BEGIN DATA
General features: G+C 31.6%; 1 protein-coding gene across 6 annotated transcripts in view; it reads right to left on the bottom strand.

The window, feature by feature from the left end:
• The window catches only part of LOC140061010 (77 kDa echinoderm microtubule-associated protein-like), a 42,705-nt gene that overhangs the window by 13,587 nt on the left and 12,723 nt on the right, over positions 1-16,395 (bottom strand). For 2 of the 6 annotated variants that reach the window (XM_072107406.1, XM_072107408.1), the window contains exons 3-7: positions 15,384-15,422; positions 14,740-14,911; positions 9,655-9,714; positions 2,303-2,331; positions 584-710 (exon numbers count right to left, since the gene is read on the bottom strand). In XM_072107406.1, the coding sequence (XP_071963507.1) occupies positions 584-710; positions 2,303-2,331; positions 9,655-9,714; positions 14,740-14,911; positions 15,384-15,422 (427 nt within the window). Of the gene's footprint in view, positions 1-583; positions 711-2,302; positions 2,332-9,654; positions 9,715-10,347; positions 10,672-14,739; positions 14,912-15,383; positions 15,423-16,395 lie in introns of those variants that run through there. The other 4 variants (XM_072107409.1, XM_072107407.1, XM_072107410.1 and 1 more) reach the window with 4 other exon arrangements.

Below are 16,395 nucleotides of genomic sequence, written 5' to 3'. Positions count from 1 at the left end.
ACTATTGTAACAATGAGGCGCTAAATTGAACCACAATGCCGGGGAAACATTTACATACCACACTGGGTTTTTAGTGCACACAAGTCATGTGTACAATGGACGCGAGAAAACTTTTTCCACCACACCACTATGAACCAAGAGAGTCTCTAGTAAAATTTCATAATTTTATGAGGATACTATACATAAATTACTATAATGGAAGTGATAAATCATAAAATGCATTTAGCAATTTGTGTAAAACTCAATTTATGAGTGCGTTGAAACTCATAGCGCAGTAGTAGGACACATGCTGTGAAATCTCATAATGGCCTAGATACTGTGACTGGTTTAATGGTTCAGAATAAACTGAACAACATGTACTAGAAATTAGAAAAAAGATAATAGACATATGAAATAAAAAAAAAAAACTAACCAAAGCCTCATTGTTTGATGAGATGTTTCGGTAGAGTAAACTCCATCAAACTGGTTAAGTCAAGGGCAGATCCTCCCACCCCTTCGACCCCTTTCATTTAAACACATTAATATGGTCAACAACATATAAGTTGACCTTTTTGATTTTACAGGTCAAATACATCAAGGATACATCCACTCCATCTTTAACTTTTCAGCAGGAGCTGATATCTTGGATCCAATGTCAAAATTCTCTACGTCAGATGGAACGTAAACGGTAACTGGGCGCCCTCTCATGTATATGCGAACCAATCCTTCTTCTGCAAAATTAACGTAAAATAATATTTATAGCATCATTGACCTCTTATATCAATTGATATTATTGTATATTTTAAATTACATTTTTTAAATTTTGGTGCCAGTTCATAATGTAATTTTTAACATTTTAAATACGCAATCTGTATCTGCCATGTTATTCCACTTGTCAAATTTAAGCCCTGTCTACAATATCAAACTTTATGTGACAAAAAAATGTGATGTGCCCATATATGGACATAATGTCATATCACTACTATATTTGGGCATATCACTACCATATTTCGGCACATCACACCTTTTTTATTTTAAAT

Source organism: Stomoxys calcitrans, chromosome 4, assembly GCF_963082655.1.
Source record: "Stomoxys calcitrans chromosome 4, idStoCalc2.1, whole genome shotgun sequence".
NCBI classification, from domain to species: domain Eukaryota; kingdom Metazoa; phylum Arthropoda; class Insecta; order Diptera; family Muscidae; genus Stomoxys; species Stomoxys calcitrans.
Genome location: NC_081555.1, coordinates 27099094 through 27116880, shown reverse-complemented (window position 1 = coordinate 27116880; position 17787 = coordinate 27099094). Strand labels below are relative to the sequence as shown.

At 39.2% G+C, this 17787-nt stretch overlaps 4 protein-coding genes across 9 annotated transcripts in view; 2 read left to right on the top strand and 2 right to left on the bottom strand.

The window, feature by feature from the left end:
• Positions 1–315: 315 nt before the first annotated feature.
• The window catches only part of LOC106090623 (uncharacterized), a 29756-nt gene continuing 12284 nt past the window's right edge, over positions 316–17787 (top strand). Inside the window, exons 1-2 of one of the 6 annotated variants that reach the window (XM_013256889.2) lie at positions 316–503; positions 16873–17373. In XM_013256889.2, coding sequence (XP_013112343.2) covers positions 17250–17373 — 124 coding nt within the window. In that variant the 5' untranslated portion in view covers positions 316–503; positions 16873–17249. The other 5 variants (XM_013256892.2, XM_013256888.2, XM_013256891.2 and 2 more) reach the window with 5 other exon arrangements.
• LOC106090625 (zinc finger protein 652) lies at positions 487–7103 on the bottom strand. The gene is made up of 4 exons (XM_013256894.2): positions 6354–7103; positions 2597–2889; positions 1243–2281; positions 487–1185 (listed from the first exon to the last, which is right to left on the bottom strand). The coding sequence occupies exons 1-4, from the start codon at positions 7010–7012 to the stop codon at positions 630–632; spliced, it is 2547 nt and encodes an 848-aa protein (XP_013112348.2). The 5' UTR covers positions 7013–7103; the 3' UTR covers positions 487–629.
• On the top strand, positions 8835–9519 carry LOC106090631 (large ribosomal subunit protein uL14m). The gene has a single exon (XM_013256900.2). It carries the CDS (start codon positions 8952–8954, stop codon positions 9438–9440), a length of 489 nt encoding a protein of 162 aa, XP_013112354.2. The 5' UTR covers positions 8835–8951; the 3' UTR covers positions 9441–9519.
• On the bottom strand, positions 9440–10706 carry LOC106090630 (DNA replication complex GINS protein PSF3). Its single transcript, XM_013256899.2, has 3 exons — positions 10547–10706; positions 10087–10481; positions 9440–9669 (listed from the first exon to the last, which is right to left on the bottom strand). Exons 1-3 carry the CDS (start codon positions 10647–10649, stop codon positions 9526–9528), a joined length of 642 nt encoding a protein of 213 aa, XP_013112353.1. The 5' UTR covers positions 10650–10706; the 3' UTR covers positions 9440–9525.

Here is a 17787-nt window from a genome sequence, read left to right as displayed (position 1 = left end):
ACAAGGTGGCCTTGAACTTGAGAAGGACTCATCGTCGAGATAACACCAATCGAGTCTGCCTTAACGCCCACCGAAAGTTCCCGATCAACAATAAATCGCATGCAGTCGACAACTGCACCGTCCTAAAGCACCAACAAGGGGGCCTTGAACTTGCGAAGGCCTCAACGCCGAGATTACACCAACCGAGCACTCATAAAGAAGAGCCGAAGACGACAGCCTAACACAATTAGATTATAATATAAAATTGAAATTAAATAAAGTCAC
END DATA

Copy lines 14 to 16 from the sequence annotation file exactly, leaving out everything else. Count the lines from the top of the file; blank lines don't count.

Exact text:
• LOC106090625 (zinc finger protein 652) lies at positions 487–7103 on the bottom strand. The gene is made up of 4 exons (XM_013256894.2): positions 6354–7103; positions 2597–2889; positions 1243–2281; positions 487–1185 (listed from the first exon to the last, which is right to left on the bottom strand). The coding sequence occupies exons 1-4, from the start codon at positions 7010–7012 to the stop codon at positions 630–632; spliced, it is 2547 nt and encodes an 848-aa protein (XP_013112348.2). The 5' UTR covers positions 7013–7103; the 3' UTR covers positions 487–629.
• On the top strand, positions 8835–9519 carry LOC106090631 (large ribosomal subunit protein uL14m). The gene has a single exon (XM_013256900.2). It carries the CDS (start codon positions 8952–8954, stop codon positions 9438–9440), a length of 489 nt encoding a protein of 162 aa, XP_013112354.2. The 5' UTR covers positions 8835–8951; the 3' UTR covers positions 9441–9519.
• On the bottom strand, positions 9440–10706 carry LOC106090630 (DNA replication complex GINS protein PSF3). Its single transcript, XM_013256899.2, has 3 exons — positions 10547–10706; positions 10087–10481; positions 9440–9669 (listed from the first exon to the last, which is right to left on the bottom strand). Exons 1-3 carry the CDS (start codon positions 10647–10649, stop codon positions 9526–9528), a joined length of 642 nt encoding a protein of 213 aa, XP_013112353.1. The 5' UTR covers positions 10650–10706; the 3' UTR covers positions 9440–9525.